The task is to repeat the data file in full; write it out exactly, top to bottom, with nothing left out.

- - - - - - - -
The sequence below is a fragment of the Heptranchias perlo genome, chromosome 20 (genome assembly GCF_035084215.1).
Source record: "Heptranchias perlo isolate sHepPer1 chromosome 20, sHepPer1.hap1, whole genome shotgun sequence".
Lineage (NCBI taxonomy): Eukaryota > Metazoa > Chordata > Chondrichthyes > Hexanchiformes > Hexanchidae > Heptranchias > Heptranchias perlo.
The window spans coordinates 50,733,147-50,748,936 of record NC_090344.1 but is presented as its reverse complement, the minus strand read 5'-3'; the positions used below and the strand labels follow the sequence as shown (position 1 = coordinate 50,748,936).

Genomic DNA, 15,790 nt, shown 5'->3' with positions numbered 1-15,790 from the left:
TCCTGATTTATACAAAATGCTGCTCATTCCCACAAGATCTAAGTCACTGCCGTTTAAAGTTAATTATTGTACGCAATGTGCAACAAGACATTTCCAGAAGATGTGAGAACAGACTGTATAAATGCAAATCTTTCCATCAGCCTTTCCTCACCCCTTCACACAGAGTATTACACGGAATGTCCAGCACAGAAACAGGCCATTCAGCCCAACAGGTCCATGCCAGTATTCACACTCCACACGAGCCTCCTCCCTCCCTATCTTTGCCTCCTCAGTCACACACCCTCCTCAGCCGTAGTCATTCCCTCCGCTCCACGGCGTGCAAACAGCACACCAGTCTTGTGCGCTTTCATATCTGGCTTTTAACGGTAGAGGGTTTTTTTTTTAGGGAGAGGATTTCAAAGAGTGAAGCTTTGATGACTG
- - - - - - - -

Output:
The sequence below is a fragment of the Heptranchias perlo genome, chromosome 20 (genome assembly GCF_035084215.1).
Source record: "Heptranchias perlo isolate sHepPer1 chromosome 20, sHepPer1.hap1, whole genome shotgun sequence".
Lineage (NCBI taxonomy): Eukaryota > Metazoa > Chordata > Chondrichthyes > Hexanchiformes > Hexanchidae > Heptranchias > Heptranchias perlo.
The window spans coordinates 50,733,147-50,748,936 of record NC_090344.1 but is presented as its reverse complement, the minus strand read 5'-3'; the positions used below and the strand labels follow the sequence as shown (position 1 = coordinate 50,748,936).

Genomic DNA, 15,790 nt, shown 5'->3' with positions numbered 1-15,790 from the left:
TCCTGATTTATACAAAATGCTGCTCATTCCCACAAGATCTAAGTCACTGCCGTTTAAAGTTAATTATTGTACGCAATGTGCAACAAGACATTTCCAGAAGATGTGAGAACAGACTGTATAAATGCAAATCTTTCCATCAGCCTTTCCTCACCCCTTCACACAGAGTATTACACGGAATGTCCAGCACAGAAACAGGCCATTCAGCCCAACAGGTCCATGCCAGTATTCACACTCCACACGAGCCTCCTCCCTCCCTATCTTTGCCTCCTCAGTCACACACCCTCCTCAGCCGTAGTCATTCCCTCCGCTCCACGGCGTGCAAACAGCACACCAGTCTTGTGCGCTTTCATATCTGGCTTTTAACGGTAGAGGGTTTTTTTTTTAGGGAGAGGATTTCAAAGAGTGAAGCTTTGATGACTG